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No Longer in My Name: A Faith-Based Response to Faith-Based Intolerance
No Longer in My Name: A Faith-Based Response to Faith-Based Intolerance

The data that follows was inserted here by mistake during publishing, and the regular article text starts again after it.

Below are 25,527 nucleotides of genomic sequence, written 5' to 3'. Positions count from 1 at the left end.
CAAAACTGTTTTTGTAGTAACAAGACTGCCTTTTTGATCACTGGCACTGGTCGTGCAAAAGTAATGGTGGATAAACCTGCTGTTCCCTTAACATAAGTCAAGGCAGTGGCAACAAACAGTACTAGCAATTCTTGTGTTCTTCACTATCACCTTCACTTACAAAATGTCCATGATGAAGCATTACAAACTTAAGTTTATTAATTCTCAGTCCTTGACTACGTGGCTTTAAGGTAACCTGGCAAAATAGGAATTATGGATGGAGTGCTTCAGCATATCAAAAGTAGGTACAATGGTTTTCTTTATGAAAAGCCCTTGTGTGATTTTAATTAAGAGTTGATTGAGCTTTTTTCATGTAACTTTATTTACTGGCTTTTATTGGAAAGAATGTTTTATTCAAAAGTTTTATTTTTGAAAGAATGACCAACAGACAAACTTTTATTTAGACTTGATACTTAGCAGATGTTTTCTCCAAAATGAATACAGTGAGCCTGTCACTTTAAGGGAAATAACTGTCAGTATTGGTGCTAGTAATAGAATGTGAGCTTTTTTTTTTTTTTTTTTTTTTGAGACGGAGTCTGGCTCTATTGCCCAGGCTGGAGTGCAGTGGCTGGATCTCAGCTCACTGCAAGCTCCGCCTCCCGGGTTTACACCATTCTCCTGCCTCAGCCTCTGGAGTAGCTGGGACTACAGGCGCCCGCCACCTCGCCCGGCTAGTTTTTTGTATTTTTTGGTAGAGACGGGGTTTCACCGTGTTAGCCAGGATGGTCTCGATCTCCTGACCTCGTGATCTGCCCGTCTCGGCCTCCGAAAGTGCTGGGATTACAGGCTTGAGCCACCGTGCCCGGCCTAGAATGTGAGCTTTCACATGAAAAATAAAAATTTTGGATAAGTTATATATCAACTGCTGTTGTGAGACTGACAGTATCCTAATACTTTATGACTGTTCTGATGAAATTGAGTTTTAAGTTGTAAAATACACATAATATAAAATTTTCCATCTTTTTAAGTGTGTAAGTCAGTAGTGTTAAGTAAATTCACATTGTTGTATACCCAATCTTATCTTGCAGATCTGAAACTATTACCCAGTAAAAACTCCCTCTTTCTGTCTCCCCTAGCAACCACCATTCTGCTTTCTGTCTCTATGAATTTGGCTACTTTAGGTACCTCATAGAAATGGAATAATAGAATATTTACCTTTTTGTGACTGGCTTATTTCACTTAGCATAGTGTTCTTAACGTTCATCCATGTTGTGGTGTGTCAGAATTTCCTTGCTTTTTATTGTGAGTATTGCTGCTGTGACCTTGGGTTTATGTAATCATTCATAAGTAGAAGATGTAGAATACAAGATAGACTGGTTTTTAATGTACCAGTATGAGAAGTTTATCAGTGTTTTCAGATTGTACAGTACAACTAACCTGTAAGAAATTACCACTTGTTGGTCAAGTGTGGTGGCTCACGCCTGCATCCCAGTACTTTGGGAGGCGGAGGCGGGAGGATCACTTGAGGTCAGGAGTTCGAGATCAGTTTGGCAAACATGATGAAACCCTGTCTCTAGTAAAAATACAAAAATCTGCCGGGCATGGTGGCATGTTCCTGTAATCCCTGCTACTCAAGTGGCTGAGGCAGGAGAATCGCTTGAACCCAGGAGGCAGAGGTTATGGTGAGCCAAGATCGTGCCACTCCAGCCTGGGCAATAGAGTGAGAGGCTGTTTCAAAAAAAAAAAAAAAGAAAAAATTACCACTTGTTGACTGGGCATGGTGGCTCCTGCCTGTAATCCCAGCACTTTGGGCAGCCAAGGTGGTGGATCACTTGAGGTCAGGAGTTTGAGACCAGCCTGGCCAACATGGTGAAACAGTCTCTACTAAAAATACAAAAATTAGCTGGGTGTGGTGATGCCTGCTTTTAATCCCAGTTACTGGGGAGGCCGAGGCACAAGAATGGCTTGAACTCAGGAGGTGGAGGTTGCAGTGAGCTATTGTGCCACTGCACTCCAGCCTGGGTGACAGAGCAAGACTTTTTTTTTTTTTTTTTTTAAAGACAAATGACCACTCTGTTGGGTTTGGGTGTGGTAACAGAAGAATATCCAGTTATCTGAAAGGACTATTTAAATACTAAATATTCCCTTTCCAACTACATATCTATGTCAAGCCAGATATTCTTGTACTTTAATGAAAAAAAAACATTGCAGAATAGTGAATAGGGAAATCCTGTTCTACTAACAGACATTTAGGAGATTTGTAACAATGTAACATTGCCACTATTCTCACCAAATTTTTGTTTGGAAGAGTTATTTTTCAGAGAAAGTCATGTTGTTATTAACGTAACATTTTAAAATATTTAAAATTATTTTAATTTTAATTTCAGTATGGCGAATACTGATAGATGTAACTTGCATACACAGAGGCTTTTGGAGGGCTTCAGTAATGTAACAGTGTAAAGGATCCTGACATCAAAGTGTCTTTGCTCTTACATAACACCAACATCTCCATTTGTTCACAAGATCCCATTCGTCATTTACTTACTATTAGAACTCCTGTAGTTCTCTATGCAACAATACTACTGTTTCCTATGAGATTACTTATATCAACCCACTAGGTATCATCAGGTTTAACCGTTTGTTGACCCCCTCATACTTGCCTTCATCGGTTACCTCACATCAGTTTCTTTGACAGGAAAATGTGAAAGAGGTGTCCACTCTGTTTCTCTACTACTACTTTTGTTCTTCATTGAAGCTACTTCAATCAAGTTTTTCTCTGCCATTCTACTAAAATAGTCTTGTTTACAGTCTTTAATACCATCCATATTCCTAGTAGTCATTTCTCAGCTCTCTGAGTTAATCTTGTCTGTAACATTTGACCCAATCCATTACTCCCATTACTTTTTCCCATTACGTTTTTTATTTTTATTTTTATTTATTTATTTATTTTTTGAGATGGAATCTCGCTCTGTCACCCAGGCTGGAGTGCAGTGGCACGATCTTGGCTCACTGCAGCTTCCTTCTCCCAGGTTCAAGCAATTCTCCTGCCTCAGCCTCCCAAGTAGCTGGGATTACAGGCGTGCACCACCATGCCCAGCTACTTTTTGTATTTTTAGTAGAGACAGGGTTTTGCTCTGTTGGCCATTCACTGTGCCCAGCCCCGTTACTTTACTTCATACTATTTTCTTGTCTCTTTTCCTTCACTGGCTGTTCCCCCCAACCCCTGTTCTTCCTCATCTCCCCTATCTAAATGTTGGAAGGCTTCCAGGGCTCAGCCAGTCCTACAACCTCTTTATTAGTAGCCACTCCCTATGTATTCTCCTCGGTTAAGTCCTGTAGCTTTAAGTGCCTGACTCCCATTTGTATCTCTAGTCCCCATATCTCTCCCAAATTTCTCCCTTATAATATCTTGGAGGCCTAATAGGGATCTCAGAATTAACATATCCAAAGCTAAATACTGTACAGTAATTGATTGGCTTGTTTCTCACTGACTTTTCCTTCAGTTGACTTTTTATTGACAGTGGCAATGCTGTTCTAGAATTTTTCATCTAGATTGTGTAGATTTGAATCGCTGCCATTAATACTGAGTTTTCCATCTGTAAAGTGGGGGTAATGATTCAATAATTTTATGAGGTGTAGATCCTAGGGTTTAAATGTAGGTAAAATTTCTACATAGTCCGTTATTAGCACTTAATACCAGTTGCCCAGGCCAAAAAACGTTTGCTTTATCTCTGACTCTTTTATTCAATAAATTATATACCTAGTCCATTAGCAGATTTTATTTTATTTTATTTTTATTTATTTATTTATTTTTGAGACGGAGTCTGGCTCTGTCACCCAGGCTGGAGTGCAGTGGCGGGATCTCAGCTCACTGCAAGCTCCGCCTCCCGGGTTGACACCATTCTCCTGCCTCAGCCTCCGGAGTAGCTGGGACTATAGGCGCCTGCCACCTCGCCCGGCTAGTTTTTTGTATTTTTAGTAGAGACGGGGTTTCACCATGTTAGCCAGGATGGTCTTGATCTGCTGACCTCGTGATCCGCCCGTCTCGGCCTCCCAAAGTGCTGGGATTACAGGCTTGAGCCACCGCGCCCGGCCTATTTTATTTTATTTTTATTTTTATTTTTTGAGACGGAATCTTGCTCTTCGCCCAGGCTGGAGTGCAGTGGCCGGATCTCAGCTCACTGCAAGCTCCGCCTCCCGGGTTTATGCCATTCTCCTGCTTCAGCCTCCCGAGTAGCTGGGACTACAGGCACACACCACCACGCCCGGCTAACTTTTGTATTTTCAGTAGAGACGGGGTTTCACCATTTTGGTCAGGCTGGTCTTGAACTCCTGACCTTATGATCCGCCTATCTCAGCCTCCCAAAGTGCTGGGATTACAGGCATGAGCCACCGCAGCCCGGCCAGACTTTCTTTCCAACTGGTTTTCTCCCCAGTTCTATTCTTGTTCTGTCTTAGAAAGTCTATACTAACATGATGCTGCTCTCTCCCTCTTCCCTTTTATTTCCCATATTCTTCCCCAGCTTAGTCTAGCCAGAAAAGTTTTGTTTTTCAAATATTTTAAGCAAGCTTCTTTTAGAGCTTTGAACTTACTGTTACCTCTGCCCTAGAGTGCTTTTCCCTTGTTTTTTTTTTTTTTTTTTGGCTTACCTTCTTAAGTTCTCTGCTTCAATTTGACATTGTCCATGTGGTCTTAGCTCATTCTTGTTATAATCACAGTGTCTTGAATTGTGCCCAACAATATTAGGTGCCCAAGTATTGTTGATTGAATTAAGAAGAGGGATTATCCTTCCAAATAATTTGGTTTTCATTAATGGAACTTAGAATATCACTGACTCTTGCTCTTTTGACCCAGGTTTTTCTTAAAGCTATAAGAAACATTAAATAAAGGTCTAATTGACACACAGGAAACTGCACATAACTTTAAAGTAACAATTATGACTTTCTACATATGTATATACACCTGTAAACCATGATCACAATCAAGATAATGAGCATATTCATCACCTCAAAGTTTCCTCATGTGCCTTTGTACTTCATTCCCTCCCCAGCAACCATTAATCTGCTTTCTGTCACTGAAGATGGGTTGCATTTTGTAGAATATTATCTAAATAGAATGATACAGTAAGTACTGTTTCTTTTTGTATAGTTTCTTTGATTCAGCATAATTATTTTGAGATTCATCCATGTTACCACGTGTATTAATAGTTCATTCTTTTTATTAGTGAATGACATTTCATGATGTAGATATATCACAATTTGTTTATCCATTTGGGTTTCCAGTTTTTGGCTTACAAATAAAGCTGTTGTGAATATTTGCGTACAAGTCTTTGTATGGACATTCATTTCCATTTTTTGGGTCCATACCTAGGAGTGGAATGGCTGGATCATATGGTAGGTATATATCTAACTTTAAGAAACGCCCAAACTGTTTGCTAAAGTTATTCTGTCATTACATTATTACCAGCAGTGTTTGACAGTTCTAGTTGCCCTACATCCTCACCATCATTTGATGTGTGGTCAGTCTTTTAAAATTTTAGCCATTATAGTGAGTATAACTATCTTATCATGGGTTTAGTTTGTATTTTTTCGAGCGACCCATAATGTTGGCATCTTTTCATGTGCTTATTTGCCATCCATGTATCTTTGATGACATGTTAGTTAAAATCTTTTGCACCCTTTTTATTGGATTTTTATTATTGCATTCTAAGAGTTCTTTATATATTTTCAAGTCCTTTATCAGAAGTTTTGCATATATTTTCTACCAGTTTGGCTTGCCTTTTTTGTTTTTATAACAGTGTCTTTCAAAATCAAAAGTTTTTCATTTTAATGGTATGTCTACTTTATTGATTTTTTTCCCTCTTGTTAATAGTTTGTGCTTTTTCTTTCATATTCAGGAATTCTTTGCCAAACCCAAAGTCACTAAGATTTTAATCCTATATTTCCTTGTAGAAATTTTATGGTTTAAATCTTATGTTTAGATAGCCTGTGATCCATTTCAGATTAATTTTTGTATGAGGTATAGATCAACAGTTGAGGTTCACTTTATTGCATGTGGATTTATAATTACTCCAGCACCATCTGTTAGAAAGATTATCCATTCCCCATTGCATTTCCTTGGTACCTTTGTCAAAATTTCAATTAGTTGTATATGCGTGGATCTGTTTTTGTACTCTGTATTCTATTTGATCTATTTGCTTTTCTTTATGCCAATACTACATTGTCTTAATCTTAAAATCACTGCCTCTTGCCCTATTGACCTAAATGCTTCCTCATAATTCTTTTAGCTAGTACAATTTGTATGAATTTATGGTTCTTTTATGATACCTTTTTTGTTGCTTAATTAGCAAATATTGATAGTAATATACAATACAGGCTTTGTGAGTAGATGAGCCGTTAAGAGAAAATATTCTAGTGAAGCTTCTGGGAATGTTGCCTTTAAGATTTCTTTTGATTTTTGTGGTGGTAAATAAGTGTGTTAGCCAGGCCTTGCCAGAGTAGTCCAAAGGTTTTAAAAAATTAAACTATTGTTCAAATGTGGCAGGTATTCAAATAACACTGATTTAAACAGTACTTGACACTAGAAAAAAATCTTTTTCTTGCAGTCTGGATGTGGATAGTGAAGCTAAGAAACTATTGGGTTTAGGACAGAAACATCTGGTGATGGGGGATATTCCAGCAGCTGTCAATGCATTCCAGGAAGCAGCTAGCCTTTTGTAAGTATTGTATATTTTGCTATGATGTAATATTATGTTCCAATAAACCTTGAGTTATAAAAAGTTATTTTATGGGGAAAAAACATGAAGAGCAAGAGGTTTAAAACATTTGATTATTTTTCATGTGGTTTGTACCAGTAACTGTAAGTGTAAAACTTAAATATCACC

In over 76 countries, religion is used as a rationale to oppress people because of their sexual orientation or gender identity. Now is the time for people of faith to respond to faith-based intolerance and, on June 12, the Unitarian Universalist United Nations Office and other organizations joined together to do just that. Over 100 people gathered in the United Nations Church Center for a screening of the film God Loves Uganda, a new documentary by filmmaker Roger Ross Williams about the importation of Western evangelical values into Uganda.  Following the film, attendees listened to testimony from a Ugandan refugee and engaged in a discussion about the film with five interfaith clergy members. The evening concluded with a message from Ugandan UU Minister Mark Kiyimba, urging everyone to support Ugandan faith leaders in their work for LGBTI equality. Click here to watch the video. The evening was greatly informative for all, and left everyone inspired to support Ugandan work for equality and to strive for change in their own countries. The documentary God Loves Uganda premiered at the Sundance Film Festival on January 18, 2013, and has won numerous awards at film festivals. It tells the story of the International House of Prayer (IHOP), an evangelical Christian organization that sends missionaries around the world to spread the word of God. IHOP’s leaders have focused many of their missionary efforts on Uganda, a place they believe is ripe with the possibility for spiritual renewal—in part because half of the population is under 15. IHOP sends young Americans to communities throughout Uganda, to build churches and minister to people and even provide social services, but the IHOP missionaries also spread their evangelical values, including homophobia.  Widespread persecution of LGBTI people has forced many to flee the country and led to the murder of others, including gay activist David Kato, and has culminated in an American-influenced Anti-Homosexuality bill being introduced into the Ugandan parliament. The bill, often referred to as the “Kill the Gays” bill, would make homosexual behavior punishable by life imprisonment or even death. God Loves Uganda seeks to raise awareness of what is happening not just in Uganda, but around the world, and is a powerful call for international support for LGBTI rights.  The evening opened with an introduction by Bruce Knotts, Director of the Unitarian Universalist United Nations Office, who spoke about the importance of the film and of faith support for LGBTI rights. After the screening of God Loves Uganda, a refugee from Uganda gave a powerful testimony affirming the accuracy of the film and spoke about his experiences and the importance of international advocacy. A panel of clergy members—Rev. Eric Cherry from the Unitarian Universalist Association, Imam Daaiyee Abdullah from Muslims for Progressive Values, Pastor Joseph Tolton from Rehoboth Church, Rabbi Deborah Hirsch from Congregation Shaaray Tefila, and Rev. Mike Schuenemeyer from United Church of Christ—then answered questions posed by Mordechai Levovitz, event organizer and Co-Director of Jewish Orthodox Queer Youth, about the film and faith-based advocacy. Although the clergy members came from different religious traditions, their values and beliefs in equality were remarkably similar, and they all expressed the importance of supporting and getting involved in work for LGBTI equality. After the event, many attendees expressed how much they appreciated the speakers’ testimonies, and how powerful they found the film. The evening truly brought together a community of faith and faith allies to support equality and interfaith activism, and showed that, if we join together, we can change the world. No Longer in My Name was cosponsored by the United Nations NGO Committee for Human Rights, the Unitarian Universalist Association, United Church of Christ, Muslims for Progressive Values, American Jewish World Service, Union of Reform Judaism, Jewish Orthodox Queer Youth, GLAAD, Bronx LGBTQ Center, and Love Beyond Borders.

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